New Zealand’s average property value surpassed $1 million in September and is currently slightly over $1.05 million. The Real Estate Institute’s house price index surged by more than 30% year on year.
The largest factor holding up prices, according to Nick Goodall, head of research at property data firm Corelogic, is that banks are well positioned to continue offering house loans to willing customers. The Reserve Bank stated that banks would be able to handle increased capital requirements policy, which some analysts had previously predicted would diminish their willingness to lend.
In addition, unless Firs Home Buyers (FHB) are purchasing a newly built homes, major banks have discontinued financing to owner-occupiers who do not meet the LVR requirements of 20% deposit.
Since November 1, banks have only been authorised to lend 10% of their new loans to owner-occupiers who seek to borrow more than 80% of the value of their home. Investors are subject to more stringent requirements. The LVR requirements forced these banks to adjust its lending policy.
ANZ economists are predicting that the house market is vulnerable to a correction, but the extremely robust labour market is projected to keep housing from entering a big downward spiral.
NZ Property Focus report mentioned despite October’s high 2.3 percent month on month increase in home prices, annual house price inflation is currently easing. The economists say in terms of significant headwinds for the market, these include tightening financial market conditions – including rising mortgage rates, tighter macro-prudential policies, Government policy changes, increasing housing unaffordability and the closing gap between housing supply and demand thanks to a booming construction sector.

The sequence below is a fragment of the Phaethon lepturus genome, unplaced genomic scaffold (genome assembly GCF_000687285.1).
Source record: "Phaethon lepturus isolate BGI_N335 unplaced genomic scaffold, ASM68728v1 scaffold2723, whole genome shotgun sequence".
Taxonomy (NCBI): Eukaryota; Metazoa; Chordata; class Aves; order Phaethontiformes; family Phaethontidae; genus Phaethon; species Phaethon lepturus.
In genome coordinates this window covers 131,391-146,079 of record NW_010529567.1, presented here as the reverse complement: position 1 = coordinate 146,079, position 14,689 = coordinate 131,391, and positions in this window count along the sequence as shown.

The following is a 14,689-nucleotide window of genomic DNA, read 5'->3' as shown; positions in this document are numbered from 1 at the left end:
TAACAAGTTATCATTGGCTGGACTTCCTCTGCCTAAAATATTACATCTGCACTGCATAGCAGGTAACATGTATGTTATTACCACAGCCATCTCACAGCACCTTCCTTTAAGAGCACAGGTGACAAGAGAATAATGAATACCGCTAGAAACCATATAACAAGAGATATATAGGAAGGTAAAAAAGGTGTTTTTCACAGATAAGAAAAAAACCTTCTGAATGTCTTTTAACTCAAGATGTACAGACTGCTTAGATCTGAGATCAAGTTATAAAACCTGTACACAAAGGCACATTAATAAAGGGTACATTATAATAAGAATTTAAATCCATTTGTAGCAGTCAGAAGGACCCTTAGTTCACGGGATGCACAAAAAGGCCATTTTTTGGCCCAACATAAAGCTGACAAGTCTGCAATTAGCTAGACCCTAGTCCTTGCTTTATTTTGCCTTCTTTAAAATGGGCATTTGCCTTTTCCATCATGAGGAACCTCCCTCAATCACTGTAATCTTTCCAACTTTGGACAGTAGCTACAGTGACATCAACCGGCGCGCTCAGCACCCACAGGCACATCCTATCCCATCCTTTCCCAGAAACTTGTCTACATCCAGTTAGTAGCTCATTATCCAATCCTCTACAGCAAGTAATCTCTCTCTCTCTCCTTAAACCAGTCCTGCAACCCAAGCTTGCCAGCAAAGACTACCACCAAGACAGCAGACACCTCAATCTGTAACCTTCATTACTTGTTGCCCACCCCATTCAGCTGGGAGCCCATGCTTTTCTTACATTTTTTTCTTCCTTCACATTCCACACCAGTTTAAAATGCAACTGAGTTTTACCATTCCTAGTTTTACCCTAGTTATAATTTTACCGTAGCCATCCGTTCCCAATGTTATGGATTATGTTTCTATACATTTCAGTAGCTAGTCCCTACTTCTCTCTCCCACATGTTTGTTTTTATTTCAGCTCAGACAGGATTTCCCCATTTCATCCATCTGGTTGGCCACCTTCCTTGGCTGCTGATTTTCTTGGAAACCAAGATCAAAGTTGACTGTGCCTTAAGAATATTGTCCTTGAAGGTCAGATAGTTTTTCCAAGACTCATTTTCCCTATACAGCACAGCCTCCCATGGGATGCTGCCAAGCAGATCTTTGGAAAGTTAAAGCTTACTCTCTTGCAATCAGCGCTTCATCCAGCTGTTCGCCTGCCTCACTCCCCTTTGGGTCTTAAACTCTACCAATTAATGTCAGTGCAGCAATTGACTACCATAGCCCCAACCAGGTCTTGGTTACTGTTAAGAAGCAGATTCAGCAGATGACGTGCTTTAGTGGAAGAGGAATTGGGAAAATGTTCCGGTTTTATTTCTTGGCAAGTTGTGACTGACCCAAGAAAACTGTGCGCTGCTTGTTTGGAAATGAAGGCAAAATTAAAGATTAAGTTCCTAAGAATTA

As building activity rose, the Reserve Bank signalling that the market could be shifting. However, ASB chief economist Nick Tuffley believes that overcoming the housing shortage in Auckland would take time.
Although interest rates have increased swiftly this year, they are still projected to settle below historical norms, rather than reverting to the 8% or 10% rates observed during the Global Financial Crisis.
Infometrics analyst Brad Olsen stated that banks are still assessing mortgages at “test” interest rates that are substantially higher than the retail rates being charged, so borrowers have the capacity to cope with increases.
Olsen continues “These test rates indicate that banks are more confident about the borrowing they do, and they convey broad confidence that there aren’t a large number of borrowers who are only one OCR increase away from financial ruin.”
In its recent financial stability report, the Reserve Bank cautioned that house prices were unsustainable, highlighting the potential risk to first home buyers.
But, for the time being, each warning appears to be followed by another month of record-breaking property prices.
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